Tuesday 09-02-2016 - 22:38
This is a guest blog by Noha Abou El Magd, Black Students' Committee Postgraduate Rep.
‘Why is My Curriculum White?’ is a question many students in higher education are asking. The movement, which started at UCL, has created a wave of uprising against the ‘Whiteness’, Eurocentric domination and lack of diversity in the curricula with recent launches in Bristol, Birmingham, and Manchester, and an unwavering online presence.
When discussing the existence and fallacies of the ‘White Curriculum’ it is imperative to discern exactly what is meant by ‘Whiteness’. ‘Whiteness’, as Dr Steve Garner quotes in his book ‘Whiteness; an introduction’ ‘has no stable consensual meaning and has been conceptualised in a number of different but not mutually exclusive forms.’ Although ‘Whiteness’ can be often associated with visible aesthetics of race, correspondingly met with misunderstanding, discomfort and denial, this is both an erroneous and lazy interpretation.
Simply put, it is a tool and facilitator to the understanding of social relations, that transcends the exterior and aesthetic appearance of race and endeavours to create power structures and hierarchies that subscribe socio-cultural capital on the basis of moral and intellectual supremacy. ‘Whiteness’ exceeds the individual and is a ubiquitous, multifaceted and inconsistent manifestation of power that informs social relations and the recognition of ability, potential and the value of certain types of knowledge. This extends beyond the confines of the academy and permeates every aspect of our lives. Universities in the UK have operated under a colonial legacy, perpetuating ‘Whiteness’ both structurally and in the confines of knowledge reproduced. Symptoms of a White curriculum can be seen far and wide, from the glorification of thinkers such as Galton, to the distinct absence of academics not racialised as ‘White’ from faculties, reading lists and ‘core’ subjects.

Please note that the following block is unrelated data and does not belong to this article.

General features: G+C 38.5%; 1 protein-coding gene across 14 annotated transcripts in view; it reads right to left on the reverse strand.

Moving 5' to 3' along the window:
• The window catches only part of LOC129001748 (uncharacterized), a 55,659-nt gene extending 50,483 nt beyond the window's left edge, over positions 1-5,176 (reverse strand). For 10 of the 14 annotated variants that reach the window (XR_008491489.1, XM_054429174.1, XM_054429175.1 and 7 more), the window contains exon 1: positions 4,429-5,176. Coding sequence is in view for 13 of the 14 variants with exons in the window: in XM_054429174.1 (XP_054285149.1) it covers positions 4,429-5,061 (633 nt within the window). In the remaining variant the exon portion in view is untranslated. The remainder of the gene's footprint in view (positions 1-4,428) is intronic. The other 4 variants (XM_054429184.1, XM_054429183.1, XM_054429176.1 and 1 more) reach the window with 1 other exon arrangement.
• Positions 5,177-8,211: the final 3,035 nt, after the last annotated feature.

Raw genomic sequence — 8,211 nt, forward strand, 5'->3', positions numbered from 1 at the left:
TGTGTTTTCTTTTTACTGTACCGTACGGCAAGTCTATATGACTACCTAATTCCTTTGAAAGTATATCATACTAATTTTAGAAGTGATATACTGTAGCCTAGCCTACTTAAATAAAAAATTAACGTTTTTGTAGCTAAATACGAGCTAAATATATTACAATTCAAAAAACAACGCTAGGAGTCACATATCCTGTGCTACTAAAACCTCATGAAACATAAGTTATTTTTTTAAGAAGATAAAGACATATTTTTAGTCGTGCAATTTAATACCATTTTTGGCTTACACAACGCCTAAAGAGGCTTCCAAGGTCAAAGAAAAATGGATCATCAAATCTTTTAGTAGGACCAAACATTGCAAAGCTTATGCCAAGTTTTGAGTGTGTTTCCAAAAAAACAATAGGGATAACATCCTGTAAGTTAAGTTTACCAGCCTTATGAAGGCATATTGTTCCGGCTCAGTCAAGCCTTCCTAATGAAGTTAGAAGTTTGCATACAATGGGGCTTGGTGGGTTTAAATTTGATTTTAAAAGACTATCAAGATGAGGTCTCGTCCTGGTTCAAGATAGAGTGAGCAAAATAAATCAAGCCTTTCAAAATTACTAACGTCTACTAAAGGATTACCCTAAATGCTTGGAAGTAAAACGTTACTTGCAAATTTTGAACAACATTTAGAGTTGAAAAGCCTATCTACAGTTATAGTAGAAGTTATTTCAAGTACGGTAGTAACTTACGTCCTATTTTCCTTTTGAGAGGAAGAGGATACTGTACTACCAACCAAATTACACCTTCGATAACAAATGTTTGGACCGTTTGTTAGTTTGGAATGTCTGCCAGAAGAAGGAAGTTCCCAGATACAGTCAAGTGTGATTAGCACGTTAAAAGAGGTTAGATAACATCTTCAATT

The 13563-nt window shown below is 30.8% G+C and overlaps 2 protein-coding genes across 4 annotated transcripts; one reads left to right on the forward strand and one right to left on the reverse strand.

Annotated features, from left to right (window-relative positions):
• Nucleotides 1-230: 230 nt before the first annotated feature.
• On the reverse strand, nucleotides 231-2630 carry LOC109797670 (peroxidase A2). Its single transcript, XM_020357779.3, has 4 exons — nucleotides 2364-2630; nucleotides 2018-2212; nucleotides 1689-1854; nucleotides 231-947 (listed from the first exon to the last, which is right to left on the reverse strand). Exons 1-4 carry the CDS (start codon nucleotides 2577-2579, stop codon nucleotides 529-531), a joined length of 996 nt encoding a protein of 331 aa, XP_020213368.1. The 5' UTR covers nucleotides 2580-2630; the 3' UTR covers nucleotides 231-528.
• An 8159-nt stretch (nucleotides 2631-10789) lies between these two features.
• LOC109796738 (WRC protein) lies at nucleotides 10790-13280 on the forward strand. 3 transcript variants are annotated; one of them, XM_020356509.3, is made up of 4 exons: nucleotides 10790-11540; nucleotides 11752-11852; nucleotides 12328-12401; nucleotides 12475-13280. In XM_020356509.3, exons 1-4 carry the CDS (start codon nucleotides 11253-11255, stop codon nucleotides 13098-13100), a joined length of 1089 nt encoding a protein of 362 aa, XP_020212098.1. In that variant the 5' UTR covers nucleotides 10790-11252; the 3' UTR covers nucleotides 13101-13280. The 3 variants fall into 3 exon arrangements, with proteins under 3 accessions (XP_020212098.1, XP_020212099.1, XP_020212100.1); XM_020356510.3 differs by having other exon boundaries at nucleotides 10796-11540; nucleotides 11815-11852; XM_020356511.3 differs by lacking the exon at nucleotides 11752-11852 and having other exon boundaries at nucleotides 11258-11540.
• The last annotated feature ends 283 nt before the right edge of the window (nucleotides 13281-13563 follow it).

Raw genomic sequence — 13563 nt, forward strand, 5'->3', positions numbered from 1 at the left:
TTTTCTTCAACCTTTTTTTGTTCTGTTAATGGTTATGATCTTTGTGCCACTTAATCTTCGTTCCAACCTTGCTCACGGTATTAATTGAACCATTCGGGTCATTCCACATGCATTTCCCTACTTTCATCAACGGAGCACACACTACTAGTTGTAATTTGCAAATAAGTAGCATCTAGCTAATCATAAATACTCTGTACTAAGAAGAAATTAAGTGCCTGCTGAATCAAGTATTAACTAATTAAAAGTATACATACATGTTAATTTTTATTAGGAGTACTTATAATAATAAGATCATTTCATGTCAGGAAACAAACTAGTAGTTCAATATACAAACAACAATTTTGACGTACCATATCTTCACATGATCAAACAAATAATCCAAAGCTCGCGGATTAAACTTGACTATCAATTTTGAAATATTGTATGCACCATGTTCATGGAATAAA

Universities, and instuitions of higher and further education have a fundamental role and responsibility towards the progression of thought, and instruction of social mobility. It is no longer acceptable that the academy remains, ‘normatively, habitually, and intellectually ‘White’’. (1)
The White curricula not only compromises the quality of education provided, it asserts irrational and unjust practices and has incredibly detrimental affects on both staff and students.
Black and Minority Ethnic (BME) students are, unsurprisingly, the first to feel the effects of a White curriculum. Finding themselves, under-represented and under-stimulated by the content of their curricula, with their histories and ancestral narrative omitted from mainstream discourse. The White curriculum is also one of the major contributors to the BME attainment gap, whereby students from BME backgrounds are 20% less likely to achieve a first or 2:1 degree classification compared to their White counterparts, despite arriving at university with the same grades. In addition to under-representation in both academic and representational structures, institutional racism and various microaggresions experienced by BME students, the White curriculum feeds into the feeling of isolation, marginalisation, alienation and exclusion.